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Parser combinator library written using the Rust language
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rparse is a parser combinator library written in the Rust programming language. The library consists of parse functions that can be composed together to create arbitrarily powerful parsers. The design is such that it is easy for users to define their own parse functions (e.g. to define a custom whitespace parser which includes support for a particular comment style).

The parse functions all take a state record as input containing the text to be parsed as well as how much has been parsed. They return a result that is either passed or failed. If passed the result includes a new state record and a generic T value. If failed the result consists of the input state and an error string.

Most of the built in parse functions take more than just a state argument. Those extra arguments must be bound before the parse function can be composed with other functions. For example, bind(repeat_one, _, hex_digit) creates a parser that consumes one or more hexadecimal digits.


Here is an example of a simple parser which can be used to evaluate mathematical expressions.

fn expr_parser() -> parser<int>
    // Create parsers for punctuation and integer literals. All of these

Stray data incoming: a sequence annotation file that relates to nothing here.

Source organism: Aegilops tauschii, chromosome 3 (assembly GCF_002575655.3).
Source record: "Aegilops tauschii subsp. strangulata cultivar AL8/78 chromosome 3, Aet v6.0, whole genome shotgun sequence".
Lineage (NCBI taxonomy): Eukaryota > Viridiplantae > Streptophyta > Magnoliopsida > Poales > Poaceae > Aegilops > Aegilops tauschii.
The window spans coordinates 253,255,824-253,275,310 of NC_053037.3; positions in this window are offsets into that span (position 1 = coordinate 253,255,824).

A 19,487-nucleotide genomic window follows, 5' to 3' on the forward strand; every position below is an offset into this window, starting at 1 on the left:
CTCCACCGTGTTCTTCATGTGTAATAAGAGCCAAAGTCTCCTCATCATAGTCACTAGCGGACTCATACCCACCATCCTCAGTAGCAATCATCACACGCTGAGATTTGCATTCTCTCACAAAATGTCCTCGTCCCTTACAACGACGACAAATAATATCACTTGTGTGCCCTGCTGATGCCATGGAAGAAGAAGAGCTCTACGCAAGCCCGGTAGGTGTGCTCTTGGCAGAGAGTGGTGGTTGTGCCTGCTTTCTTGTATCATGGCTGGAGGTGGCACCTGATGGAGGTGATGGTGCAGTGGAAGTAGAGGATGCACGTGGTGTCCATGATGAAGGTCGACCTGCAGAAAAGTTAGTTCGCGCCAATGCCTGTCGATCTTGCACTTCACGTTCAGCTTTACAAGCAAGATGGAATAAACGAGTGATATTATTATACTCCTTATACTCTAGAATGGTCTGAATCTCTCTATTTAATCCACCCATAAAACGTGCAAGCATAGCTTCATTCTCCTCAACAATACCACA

// parsers allow for zero or more trailing whitespace characters.
    let plus_sign = text("+").space0();
    let minus_sign = text("-").space0();
    let mult_sign = text("*").space0();
    let div_sign = text("/").space0();
    let left_paren = text("(").space0();
    let right_paren = text(")").space0();
    let int_literal = integer().space0();

    // Parenthesized expressions require a forward reference to the expr parser
    // so we initialize a function pointer to something of the right type, create
    // a parser using the parser expr_ptr points to, and fixup expr_ptr later.
    let expr_ptr = @mut return(0);
    let expr_ref = forward_ref(expr_ptr);

    // sub_expr := [-+]? '(' expr ')'
    let sub_expr = alternative([
        sequence4(plus_sign, left_paren, expr_ref, right_paren) {|_a, _b, c, _d| c},
        sequence4(minus_sign, left_paren, expr_ref, right_paren) {|_a, _b, c, _d| -c},
        sequence3(left_paren, expr_ref, right_paren) {|_a, b, _c| b}]);

    // factor := integer | sub_expr
    // The tag provides better error messages if the factor parser fails
    // on the very first character.
    let factor = int_literal.or(sub_expr).tag("integer or sub-expression");

    // term := factor ([*/] factor)*
    let term = factor.chainl1(mult_sign.or(div_sign))
        {|lhs, op, rhs| if op == "*" {lhs*rhs} else {lhs/rhs}};

    // expr := term ([+-] term)*
    let expr = term.chainl1(plus_sign.or(minus_sign))
        {|lhs, op, rhs| if op == "+" {lhs + rhs} else {lhs - rhs}};
    *expr_ptr = expr;

    // start := s expr
    // everything is a parser that accepts leading whitespace, followed by
    // an abitrary parser, followed by EOT. (The s syntax is a little goofy
    // because the space0 can't rely on expr to figure out which type to use).
    let s = return(0).space0();
    let start = expr.everything(s);

    ret start;

Usage looks like this:

fn eval(file: str, text: str) -> option::option<int>
    let parser = expr_parser();
    alt parser.parse(file, text)    // file is returned in err_state to make error reporting easier
            ret option::some(pass.value);
            io::stderr().write_line(#fmt["Error '%s' on line %u", failure.mesg, failure.err_state.line]);
            ret option::none;
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